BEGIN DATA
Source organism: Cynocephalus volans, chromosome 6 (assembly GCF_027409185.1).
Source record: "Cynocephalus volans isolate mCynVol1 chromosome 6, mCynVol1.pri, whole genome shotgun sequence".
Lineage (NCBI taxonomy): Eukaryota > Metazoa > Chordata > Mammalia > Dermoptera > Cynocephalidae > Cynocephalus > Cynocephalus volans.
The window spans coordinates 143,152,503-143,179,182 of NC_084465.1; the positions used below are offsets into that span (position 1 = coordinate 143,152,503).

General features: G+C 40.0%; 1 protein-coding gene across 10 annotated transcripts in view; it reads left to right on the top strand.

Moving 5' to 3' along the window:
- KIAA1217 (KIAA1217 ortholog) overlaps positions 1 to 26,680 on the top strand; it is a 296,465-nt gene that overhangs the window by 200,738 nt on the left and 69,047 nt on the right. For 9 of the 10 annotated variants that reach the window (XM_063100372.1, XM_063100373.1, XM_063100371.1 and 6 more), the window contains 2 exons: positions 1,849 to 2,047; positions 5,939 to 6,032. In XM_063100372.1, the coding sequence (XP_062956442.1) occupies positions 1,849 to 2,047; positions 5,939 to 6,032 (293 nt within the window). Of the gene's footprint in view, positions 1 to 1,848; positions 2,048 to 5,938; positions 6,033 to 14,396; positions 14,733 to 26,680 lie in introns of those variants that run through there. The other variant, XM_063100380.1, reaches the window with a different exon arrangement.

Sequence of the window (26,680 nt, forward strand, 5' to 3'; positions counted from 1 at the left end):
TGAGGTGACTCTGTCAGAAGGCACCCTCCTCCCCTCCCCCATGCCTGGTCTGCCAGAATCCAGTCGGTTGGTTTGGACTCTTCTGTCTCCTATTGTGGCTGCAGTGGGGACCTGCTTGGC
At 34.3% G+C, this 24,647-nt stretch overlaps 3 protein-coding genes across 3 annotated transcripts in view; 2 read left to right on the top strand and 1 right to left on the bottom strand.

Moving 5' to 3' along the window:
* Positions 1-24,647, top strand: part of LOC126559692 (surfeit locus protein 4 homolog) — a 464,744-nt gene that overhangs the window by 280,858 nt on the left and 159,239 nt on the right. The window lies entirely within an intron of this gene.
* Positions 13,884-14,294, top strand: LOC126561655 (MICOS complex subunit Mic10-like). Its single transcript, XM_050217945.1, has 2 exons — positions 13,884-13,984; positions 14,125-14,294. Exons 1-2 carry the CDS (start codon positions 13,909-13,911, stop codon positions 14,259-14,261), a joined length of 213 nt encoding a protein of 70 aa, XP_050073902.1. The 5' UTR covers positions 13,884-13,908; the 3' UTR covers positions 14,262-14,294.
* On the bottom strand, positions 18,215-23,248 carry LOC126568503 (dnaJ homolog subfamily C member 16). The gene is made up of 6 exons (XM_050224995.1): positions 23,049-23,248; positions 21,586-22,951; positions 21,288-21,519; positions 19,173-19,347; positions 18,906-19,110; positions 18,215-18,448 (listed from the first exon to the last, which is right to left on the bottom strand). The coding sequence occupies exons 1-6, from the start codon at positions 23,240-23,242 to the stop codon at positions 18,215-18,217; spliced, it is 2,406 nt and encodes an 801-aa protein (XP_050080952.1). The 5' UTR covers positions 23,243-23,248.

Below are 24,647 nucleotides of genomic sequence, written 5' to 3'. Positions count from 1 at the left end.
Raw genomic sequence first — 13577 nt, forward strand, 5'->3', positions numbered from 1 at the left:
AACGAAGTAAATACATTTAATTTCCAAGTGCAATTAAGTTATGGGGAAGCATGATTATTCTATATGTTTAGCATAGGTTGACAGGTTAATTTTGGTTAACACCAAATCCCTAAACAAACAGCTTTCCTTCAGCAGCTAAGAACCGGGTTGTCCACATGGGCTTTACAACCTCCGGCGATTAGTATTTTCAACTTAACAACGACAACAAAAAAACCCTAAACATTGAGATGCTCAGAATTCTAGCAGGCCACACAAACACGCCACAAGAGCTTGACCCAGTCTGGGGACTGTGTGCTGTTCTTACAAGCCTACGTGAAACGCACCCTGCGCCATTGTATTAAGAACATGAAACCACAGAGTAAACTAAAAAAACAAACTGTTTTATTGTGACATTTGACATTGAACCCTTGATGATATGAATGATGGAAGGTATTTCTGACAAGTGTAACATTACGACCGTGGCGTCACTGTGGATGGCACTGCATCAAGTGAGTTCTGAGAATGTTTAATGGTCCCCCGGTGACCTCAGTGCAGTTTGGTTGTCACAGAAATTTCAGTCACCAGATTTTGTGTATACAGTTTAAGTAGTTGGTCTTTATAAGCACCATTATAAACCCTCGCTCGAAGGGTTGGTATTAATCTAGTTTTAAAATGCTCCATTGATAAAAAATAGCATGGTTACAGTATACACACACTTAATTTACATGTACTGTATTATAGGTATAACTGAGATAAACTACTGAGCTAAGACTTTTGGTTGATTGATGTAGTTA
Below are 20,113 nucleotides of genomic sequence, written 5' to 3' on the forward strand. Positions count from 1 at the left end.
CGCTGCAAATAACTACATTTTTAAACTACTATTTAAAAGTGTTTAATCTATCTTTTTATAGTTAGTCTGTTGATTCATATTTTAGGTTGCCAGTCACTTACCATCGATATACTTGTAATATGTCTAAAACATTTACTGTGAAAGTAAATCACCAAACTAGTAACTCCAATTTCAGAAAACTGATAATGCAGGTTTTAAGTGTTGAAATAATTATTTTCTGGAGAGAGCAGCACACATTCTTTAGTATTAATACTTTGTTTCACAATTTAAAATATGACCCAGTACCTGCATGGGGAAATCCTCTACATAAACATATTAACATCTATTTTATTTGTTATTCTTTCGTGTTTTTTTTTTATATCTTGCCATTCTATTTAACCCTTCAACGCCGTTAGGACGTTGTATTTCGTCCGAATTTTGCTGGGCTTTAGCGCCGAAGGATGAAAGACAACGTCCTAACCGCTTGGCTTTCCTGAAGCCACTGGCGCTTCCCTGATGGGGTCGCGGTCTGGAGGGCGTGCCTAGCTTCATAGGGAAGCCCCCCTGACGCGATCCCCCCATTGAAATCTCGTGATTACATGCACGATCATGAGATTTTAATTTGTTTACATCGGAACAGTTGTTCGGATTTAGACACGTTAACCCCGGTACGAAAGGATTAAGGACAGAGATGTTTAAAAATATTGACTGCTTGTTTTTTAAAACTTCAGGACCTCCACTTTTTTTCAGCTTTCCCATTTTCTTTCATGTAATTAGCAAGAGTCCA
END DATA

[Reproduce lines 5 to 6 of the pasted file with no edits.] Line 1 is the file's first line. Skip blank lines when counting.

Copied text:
General features: G+C 40.0%; 1 protein-coding gene across 10 annotated transcripts in view; it reads left to right on the top strand.

Moving 5' to 3' along the window: